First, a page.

At the end of WW2, in 1949 Princess Elizabeth visited Nottingham and was entertained by hundreds of school pupils on the Forest. In recent years the Forest has continued to provide invaluable open space.

Recreation pre-1845 Inclosure

From the 18th century onwards, local people enjoyed walking on the Forest and gathered there for all sorts of open air events such as foot racing, ballooning, circuses.

Large crowds would gather for foot racing. In 1773 15,000 people assembled on the Forest for a ten-mile contest between the most noted runners of the day, Harrison of Staffordshire and Granny of Belper. The match was for 10 miles or five times round the course and the prize £200. The runners performed entirely naked in the creditable time of 56mins and 2 secs.

1785: First balloon ascent. Unfortunately the aeronaut “had no proper apparatus for generating sufficient hydrogen gas and the thousands of people watching got so impatient they cut the cords and liberated the balloon without an occupant.”

(Beckett, p.392)

Bear baiting: at the end of the Forest, near the New Basford Road and partly hidden by thick gorse, was a deep pit where bear baiting took place after the races.

Open spaces also facilitated traditional sports such as racing and cricket.

The Race Course

There was a race course on the large open space north of the city as early as 1689. The original race course although beginning in the Forest was four miles in length and ran across much of Lenton and Radford parishes beyond Alfreton Road. No map is available.

On 26th May 1690 the Corporation decided “to gratify the gentlemen of the county” in that they should subscribe towards a piece of plate for the horse races. The subscription of the Chamberlynes was £5 towards a plate to be run on the Nottingham and Basford Lings.

The course was said to be among the best in England, one of only 12 where races for the King’s Guineas could be staged, (The King’s Guineas was a prize of 100 guineas i.e. £105 – a great deal of money in the 18th century). The course earned the praise of chroniclers of the time, including Daniel Defoe.

A 1720 newspaper cutting described how the Duke of Newcastle went to Nottingham Castle and went to the races “to see the King’s plate run for the 16th August on Sherwood Forest where tis reported there will be a great concourse of nobility and gentry and that his Grace will keep a Publick table, during his stay at Nottingham, three times a week.”

Charles Deering in the 1740s wrote, “Nottingham is one of the twelve towns where the King’s Guineas are run for, besides other Money or Plates. These Races are kept in July, the Course which formerly was four miles round, is at this time but two miles. It is one of the best in England and is never out of order for running be the Weather what it will. Here is a fine valley for coaches. Chariots to pass and repass, and for the Accomodation of the Nobility and Gentry who come to the Races. This Nottingham course could once have vied with any course in the Kingdom for a grand appearance of nobility, neither Newmarket nor Banstead Downs boast of better Company nor horses, but since the great increase of Horse-races it has rather dwindled.”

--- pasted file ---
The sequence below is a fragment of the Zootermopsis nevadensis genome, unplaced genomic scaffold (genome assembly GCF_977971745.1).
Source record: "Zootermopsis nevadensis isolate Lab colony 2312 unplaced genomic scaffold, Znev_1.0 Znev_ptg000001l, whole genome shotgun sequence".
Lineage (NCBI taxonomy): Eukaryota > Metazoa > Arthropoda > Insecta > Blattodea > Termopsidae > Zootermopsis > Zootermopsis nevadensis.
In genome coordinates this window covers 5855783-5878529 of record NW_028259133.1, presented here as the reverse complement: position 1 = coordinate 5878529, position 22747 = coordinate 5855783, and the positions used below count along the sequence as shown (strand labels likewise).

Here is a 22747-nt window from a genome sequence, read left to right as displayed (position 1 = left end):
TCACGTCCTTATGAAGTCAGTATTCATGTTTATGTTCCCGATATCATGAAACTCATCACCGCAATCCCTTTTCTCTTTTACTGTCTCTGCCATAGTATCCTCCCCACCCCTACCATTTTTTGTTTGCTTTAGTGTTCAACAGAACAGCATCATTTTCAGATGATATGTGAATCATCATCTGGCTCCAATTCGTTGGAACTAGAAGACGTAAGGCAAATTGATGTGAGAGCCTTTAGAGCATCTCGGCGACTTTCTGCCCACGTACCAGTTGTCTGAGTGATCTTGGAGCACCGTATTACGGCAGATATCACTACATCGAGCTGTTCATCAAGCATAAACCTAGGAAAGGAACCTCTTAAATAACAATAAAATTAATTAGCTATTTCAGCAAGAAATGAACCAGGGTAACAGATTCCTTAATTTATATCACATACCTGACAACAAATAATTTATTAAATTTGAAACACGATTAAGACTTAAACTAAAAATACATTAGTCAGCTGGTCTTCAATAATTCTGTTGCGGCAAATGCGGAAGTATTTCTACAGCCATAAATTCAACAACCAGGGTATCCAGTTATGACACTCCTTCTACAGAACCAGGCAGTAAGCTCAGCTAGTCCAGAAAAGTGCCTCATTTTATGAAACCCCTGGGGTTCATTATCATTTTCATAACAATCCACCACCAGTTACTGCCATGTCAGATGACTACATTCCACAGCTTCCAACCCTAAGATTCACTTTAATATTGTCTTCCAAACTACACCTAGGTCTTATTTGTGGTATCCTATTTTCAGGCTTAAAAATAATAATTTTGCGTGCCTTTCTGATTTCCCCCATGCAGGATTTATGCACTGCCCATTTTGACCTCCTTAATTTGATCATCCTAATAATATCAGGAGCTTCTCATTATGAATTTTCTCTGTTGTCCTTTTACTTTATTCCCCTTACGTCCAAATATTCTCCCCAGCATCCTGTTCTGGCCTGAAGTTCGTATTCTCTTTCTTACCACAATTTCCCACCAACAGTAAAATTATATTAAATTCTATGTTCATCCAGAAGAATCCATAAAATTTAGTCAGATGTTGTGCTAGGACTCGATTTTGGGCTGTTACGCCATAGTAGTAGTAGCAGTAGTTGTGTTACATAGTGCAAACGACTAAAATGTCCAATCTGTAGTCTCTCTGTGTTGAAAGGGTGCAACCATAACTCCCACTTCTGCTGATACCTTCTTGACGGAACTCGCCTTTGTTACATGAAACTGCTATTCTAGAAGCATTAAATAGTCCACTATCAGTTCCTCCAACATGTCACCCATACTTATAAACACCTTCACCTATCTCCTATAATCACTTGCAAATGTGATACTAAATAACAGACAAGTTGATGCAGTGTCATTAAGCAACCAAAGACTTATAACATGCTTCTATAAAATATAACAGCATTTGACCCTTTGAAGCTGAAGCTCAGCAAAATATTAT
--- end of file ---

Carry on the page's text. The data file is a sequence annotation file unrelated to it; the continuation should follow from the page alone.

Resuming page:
By 1751 the course was reduced to 2 miles although it still extended towards Basford.

Meetings usually lasted three days and by 1770s landowners for miles around were converging on Nottingham. Over the decades, many famous horses ran at The Forest, ridden by the leading jockeys of the time and watched by some of the most important people in the land. (The Duke of Cumberland, brother of George II, was granted the freedom of Nottingham to mark his visit in 1779, In 1770 the races was won by ‘Eclipse’, a famous horse winner of 11 King’s plates, which is ancestor to many of today’s winners.

The gentry rubbed shoulders with the lower classes who sat in large numbers on the slopes of the Forest where they had a good view of the racing for free. Opportunities for gambling and drinking encouraged the popularity of the races. Racing was associated with rough people and so the gentry felt the need of a safe place away from the hurly burly of the ground, open to everyone.

In 1776 at a meeting of noblemen a subscription list was opened, nobody being allowed to give less than 20 guineas. Each subscriber was to receive two silver tickets, to be transferable, each ticket to admit a lady and a gentleman to the grandstand. £2460 was raised and the Corporation granted a lease of the ground to Lord Ewrad Bentick and others in trust for the noblemen and other gentlemen of the county. The lease containing a covenant that in the event of a Town Inclsoure Act being passed, such leasehold property should revert to the corporation – as indeed happened on the passing of the Inclosure Act of 1845.

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1777 a handsome brick grand stand two storeys high was built to provide wealthy spectators with a better view and refreshments. It was at the time taken as a pattern for the rest of the country. On the ground floor there were tea and card rooms and on the upper floor a large room which could give a good view of the race course. Another 500 people could stand on the roof.